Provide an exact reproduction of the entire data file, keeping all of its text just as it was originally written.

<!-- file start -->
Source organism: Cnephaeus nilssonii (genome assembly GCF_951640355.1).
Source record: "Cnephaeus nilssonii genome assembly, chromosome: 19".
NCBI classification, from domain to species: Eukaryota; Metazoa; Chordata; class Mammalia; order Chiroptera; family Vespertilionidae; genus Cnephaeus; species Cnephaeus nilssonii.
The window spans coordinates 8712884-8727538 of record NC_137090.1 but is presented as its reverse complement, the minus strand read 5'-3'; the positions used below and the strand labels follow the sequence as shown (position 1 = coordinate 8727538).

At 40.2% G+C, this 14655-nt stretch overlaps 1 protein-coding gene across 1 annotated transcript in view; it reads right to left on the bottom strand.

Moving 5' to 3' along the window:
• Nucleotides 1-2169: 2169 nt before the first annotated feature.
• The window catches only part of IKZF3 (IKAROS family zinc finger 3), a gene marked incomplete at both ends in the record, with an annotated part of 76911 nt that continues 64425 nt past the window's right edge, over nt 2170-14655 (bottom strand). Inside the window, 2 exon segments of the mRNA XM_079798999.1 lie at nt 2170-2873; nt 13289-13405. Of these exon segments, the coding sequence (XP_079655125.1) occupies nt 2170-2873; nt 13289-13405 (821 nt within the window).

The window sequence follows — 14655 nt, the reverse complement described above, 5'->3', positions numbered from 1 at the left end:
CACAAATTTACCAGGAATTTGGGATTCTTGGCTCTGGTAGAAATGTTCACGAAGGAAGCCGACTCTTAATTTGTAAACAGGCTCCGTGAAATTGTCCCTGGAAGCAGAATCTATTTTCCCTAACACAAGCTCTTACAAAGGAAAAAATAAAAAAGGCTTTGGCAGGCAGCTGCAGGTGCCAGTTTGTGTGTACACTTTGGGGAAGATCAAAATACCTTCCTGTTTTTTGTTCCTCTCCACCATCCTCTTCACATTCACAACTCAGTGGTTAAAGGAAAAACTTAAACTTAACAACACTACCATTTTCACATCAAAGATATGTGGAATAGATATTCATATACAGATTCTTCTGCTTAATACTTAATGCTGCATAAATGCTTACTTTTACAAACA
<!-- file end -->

Source organism: Cnephaeus nilssonii (genome assembly GCF_951640355.1).
Source record: "Cnephaeus nilssonii genome assembly, chromosome: 19".
NCBI classification, from domain to species: Eukaryota; Metazoa; Chordata; class Mammalia; order Chiroptera; family Vespertilionidae; genus Cnephaeus; species Cnephaeus nilssonii.
The window spans coordinates 8712884-8727538 of record NC_137090.1 but is presented as its reverse complement, the minus strand read 5'-3'; the positions used below and the strand labels follow the sequence as shown (position 1 = coordinate 8727538).

At 40.2% G+C, this 14655-nt stretch overlaps 1 protein-coding gene across 1 annotated transcript in view; it reads right to left on the bottom strand.

Moving 5' to 3' along the window:
• Nucleotides 1-2169: 2169 nt before the first annotated feature.
• The window catches only part of IKZF3 (IKAROS family zinc finger 3), a gene marked incomplete at both ends in the record, with an annotated part of 76911 nt that continues 64425 nt past the window's right edge, over nt 2170-14655 (bottom strand). Inside the window, 2 exon segments of the mRNA XM_079798999.1 lie at nt 2170-2873; nt 13289-13405. Of these exon segments, the coding sequence (XP_079655125.1) occupies nt 2170-2873; nt 13289-13405 (821 nt within the window).

The window sequence follows — 14655 nt, the reverse complement described above, 5'->3', positions numbered from 1 at the left end:
CACAAATTTACCAGGAATTTGGGATTCTTGGCTCTGGTAGAAATGTTCACGAAGGAAGCCGACTCTTAATTTGTAAACAGGCTCCGTGAAATTGTCCCTGGAAGCAGAATCTATTTTCCCTAACACAAGCTCTTACAAAGGAAAAAATAAAAAAGGCTTTGGCAGGCAGCTGCAGGTGCCAGTTTGTGTGTACACTTTGGGGAAGATCAAAATACCTTCCTGTTTTTTGTTCCTCTCCACCATCCTCTTCACATTCACAACTCAGTGGTTAAAGGAAAAACTTAAACTTAACAACACTACCATTTTCACATCAAAGATATGTGGAATAGATATTCATATACAGATTCTTCTGCTTAATACTTAATGCTGCATAAATGCTTACTTTTACAAACA